Arts & Life Editor
I have nothing against robots.
I’m not worried about them taking my job or trying to conquer humanity. Heck, I’d probably even buy T-1000 a beer if he asked nice enough. I do, however, have something against obsolete, wannabe robots.
I’m looking at you, Daft Punk.
You had your time already during our brief and ill-advised flirtation with European dance music in the mid-1990s (remember Technotronic’s “Pump Up The Jam”?) Sure you got director Spike Jonze on your side — “Da Funk’s” dog-man video was pretty wicked — and the robo-voice was pretty catchy, so long as it was repeating the same phrase 10,000 times.
However, not even some Kanye lovin’ can justify your resurgence now. I’ve heard the much-heralded “Alive 2007” and not only is this, inexplicably, your second live album but it sounds just as boring and shitty as the first one — “Alive 1997.”
Repeated tracks and title ideas between the two aside, the actual mixing between songs and newly added elements is nothing beyond the realm of decent DJ-ing.
I guess there are only so many ways you can offer overlong, repetitive, rave songs that are designed purely for the benefit of ecstasy-fueled, H&M-clad teenagers.
Leave modern dance to the young folks. While I have no problem with dance music and actually do enjoy Justice, Chromeo and the rest of the new school of electro-pop delights, you aging, faux-cyborg Frenchmen are still just a bad joke gone horribly awry.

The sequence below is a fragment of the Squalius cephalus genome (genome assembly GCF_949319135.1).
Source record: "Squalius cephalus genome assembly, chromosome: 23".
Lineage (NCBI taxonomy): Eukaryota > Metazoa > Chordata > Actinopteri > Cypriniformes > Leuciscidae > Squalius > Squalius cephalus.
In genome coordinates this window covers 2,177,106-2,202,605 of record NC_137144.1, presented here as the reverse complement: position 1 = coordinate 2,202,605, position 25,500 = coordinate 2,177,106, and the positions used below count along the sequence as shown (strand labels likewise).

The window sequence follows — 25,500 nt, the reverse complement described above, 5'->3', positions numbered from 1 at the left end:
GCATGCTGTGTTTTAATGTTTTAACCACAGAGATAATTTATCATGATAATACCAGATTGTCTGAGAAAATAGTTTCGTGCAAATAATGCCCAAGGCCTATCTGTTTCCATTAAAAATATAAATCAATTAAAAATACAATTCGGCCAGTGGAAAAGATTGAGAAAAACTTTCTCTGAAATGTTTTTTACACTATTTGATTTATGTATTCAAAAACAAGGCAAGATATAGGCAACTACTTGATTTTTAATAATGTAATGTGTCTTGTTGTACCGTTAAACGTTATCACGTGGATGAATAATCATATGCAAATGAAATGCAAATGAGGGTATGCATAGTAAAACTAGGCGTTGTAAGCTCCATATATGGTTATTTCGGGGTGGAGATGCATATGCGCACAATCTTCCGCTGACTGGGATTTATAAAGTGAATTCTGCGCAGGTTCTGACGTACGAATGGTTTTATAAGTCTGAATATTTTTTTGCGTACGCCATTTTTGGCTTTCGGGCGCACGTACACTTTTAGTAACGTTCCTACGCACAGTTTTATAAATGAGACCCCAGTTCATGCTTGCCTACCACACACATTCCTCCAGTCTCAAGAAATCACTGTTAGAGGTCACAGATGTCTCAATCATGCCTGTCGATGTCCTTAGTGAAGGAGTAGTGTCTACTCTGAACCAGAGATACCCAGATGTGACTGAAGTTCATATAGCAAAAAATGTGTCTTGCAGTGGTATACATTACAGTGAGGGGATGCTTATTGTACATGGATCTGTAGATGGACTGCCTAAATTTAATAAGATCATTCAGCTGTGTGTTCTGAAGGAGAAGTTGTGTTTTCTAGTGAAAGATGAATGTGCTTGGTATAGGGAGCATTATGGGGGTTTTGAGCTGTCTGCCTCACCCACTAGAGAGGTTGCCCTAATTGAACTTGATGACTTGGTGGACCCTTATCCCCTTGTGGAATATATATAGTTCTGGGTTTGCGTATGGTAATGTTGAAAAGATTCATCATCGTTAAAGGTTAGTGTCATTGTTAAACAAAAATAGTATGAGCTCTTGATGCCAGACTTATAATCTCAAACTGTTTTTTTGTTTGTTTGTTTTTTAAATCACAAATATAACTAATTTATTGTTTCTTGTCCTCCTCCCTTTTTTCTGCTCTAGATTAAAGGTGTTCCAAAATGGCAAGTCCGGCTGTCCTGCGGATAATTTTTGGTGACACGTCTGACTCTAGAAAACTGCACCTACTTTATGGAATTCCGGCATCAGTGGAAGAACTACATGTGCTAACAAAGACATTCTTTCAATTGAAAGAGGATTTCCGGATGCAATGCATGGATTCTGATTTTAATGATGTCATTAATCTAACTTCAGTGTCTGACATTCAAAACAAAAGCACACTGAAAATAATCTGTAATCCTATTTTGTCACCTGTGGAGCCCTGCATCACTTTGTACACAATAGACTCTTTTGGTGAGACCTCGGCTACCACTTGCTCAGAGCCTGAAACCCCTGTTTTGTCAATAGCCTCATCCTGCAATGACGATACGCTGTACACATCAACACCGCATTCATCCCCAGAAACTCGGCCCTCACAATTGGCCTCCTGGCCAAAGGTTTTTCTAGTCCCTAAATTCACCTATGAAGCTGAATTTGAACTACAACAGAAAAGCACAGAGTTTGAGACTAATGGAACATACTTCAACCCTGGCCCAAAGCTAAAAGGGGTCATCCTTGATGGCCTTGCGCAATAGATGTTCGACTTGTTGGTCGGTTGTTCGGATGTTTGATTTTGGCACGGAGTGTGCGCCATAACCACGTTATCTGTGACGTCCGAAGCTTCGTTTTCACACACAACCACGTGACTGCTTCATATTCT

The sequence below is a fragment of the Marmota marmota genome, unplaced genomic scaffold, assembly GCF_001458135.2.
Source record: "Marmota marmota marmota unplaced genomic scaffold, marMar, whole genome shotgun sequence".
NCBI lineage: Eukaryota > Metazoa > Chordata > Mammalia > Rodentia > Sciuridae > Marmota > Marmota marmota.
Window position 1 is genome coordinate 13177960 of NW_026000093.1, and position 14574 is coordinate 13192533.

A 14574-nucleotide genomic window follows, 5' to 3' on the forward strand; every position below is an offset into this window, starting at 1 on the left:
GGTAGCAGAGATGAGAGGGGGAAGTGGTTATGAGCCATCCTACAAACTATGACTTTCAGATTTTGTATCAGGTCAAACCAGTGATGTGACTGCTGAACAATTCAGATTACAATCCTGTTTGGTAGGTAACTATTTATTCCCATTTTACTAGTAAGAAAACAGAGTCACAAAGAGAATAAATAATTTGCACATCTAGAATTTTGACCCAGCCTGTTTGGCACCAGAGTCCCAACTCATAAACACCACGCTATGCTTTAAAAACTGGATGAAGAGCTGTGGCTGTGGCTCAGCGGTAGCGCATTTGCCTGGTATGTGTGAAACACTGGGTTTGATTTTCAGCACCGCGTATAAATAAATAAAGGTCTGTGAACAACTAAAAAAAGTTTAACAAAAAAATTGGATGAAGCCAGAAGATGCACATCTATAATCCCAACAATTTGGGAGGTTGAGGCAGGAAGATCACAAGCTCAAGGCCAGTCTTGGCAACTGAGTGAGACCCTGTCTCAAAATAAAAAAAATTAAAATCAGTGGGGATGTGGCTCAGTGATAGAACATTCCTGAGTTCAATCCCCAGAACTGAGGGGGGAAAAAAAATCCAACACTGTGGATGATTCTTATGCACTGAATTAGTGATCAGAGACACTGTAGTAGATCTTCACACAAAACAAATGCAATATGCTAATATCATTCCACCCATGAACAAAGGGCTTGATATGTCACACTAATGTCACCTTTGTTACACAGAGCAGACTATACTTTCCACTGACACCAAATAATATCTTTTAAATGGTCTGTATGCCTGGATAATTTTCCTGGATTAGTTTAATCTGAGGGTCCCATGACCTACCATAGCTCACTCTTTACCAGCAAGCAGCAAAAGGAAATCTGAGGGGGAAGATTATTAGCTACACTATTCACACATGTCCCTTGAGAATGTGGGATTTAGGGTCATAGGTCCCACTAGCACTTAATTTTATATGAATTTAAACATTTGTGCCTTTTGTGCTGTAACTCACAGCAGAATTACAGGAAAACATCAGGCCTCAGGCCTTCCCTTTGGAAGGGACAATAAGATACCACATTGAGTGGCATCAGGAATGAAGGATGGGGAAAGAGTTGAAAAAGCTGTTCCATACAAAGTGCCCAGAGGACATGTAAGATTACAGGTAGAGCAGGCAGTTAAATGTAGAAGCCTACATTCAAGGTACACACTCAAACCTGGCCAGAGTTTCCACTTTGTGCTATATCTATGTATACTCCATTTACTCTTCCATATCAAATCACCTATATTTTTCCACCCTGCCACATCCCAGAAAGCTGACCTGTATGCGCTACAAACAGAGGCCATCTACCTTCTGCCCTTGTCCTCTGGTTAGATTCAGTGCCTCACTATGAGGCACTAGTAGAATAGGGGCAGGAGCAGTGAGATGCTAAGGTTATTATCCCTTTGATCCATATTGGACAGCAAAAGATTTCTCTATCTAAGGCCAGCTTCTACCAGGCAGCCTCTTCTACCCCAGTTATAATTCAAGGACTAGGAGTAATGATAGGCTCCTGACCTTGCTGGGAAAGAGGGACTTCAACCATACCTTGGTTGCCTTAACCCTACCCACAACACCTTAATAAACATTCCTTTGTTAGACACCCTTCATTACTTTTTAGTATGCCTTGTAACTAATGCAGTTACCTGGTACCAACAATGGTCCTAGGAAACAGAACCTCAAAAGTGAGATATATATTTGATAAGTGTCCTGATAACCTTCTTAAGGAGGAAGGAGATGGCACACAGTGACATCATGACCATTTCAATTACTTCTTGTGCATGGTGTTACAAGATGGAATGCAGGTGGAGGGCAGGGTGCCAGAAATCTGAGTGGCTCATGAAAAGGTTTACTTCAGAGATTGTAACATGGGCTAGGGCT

OK, so maybe I’m being a little harsh. There are a few Daft Punk tracks I like and they don’t seem to be out to convince everyone they should forget about guitars and wear homemade space helmets instead.
Their sudden new-found relevance deserves some consideration though. It seems to be another in a list of examples — like Band of Horses appropriation of alt-country, or The Killer’s recent Springsteen aping — we can attribute to the increasingly short life cycle of musical trends, thanks in most part to the Internet. Instead of taking a few years new ideas are being assimilated and regurgitated in a few months.
Blogs and daily music sites (such as PitchforkMedia.com) have replaced the likes of Spin and Rolling Stone magazines as the tastemakers, so now we’re going day-to-day instead of month-to-month.
This is by no means a bad system, but it also requires a new approach. More information means shorter attention spans, which means a tendency to start repeating ourselves much sooner.
How else do you go from totally played-out, irrelevant house music androids to hipster-approved, dance music saviors in 10 years or less?